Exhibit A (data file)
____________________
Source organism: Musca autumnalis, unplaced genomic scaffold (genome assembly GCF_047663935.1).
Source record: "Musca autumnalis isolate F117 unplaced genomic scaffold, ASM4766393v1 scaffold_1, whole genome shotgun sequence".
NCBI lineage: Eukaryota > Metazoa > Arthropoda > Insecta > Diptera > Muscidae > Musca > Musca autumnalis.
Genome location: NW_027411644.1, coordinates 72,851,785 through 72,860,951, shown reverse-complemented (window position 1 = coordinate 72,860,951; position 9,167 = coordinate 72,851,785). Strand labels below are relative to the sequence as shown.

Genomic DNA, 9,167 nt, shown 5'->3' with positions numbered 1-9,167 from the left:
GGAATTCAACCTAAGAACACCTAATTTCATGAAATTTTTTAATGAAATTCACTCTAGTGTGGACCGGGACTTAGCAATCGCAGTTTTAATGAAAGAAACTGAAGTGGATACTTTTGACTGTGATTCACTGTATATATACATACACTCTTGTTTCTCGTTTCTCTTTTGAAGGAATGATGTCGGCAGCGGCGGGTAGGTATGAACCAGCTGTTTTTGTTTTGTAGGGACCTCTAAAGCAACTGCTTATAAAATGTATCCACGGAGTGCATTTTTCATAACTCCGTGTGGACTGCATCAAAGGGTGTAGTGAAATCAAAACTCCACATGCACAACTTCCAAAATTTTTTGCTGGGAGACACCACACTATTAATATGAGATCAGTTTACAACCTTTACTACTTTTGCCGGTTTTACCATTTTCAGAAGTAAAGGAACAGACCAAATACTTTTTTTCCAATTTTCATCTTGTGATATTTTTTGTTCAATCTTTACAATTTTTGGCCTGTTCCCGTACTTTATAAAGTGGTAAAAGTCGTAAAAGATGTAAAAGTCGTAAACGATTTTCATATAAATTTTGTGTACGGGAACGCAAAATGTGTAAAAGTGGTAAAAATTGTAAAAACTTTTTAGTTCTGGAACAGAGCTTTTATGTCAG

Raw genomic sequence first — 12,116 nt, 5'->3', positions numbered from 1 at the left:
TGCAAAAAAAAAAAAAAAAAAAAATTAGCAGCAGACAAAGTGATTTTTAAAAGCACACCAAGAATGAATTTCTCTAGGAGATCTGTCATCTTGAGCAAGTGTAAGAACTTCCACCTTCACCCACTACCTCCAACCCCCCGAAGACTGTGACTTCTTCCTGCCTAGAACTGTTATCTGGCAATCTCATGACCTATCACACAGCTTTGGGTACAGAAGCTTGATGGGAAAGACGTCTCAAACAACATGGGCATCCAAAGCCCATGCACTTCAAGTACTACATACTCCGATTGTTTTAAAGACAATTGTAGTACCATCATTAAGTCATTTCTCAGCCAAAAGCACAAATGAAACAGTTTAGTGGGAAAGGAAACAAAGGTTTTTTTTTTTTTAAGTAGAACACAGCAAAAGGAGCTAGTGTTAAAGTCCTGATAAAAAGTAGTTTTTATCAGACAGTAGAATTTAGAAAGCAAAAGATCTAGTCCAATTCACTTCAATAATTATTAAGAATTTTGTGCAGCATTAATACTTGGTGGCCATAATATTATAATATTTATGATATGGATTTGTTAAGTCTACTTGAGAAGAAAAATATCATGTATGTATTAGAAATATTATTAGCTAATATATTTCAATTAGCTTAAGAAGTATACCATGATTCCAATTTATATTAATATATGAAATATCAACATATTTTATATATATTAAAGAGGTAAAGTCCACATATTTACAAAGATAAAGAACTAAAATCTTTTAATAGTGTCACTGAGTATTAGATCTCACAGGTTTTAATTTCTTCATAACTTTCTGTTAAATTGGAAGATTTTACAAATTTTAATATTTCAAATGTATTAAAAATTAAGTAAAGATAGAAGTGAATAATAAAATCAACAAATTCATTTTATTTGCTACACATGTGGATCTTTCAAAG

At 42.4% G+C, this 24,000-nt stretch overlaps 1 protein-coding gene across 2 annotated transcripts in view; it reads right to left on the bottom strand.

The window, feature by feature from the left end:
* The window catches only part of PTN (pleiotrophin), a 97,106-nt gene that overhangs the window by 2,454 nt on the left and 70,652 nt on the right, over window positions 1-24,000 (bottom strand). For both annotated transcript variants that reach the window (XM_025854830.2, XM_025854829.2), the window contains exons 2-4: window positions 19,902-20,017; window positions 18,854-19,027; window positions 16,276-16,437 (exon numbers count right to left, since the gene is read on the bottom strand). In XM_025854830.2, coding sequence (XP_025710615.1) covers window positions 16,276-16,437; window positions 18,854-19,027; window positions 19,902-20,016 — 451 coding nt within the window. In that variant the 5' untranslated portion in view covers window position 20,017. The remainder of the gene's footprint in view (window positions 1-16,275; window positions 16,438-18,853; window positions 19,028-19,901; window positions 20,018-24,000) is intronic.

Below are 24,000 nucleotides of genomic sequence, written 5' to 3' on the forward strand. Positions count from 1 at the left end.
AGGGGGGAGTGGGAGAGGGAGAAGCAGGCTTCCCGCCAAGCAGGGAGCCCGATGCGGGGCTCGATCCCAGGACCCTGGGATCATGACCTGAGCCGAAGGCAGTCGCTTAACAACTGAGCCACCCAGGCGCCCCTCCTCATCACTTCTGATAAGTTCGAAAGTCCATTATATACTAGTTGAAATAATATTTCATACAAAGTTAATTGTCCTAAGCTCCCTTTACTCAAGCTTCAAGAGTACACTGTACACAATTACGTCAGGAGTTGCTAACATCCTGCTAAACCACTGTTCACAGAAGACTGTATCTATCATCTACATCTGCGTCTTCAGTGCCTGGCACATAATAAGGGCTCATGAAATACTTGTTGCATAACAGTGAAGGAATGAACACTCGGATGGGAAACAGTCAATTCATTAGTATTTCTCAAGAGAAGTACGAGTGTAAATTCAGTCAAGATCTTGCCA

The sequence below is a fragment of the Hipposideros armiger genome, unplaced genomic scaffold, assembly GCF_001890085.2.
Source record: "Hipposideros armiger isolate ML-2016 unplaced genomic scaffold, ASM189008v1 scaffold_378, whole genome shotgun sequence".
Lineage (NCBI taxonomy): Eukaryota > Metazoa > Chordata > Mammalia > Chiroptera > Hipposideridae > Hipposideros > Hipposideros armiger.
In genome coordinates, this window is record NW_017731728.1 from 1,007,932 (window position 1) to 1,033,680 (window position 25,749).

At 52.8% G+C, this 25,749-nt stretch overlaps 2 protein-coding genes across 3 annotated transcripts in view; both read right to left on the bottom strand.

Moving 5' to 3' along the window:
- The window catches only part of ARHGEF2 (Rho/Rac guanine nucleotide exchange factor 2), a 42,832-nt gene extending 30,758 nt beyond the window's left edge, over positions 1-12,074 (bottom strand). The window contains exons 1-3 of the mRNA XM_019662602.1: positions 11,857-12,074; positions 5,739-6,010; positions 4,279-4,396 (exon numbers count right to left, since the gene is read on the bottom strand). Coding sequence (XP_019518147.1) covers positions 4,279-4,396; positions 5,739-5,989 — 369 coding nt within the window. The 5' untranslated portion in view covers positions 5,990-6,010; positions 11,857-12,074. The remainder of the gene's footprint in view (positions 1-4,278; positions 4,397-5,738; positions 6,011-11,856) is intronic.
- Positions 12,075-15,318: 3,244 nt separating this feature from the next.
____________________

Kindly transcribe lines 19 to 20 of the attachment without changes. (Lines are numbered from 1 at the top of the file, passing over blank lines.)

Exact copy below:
Moving 5' to 3' along the window:
- The window catches only part of ARHGEF2 (Rho/Rac guanine nucleotide exchange factor 2), a 42,832-nt gene extending 30,758 nt beyond the window's left edge, over positions 1-12,074 (bottom strand). The window contains exons 1-3 of the mRNA XM_019662602.1: positions 11,857-12,074; positions 5,739-6,010; positions 4,279-4,396 (exon numbers count right to left, since the gene is read on the bottom strand). Coding sequence (XP_019518147.1) covers positions 4,279-4,396; positions 5,739-5,989 — 369 coding nt within the window. The 5' untranslated portion in view covers positions 5,990-6,010; positions 11,857-12,074. The remainder of the gene's footprint in view (positions 1-4,278; positions 4,397-5,738; positions 6,011-11,856) is intronic.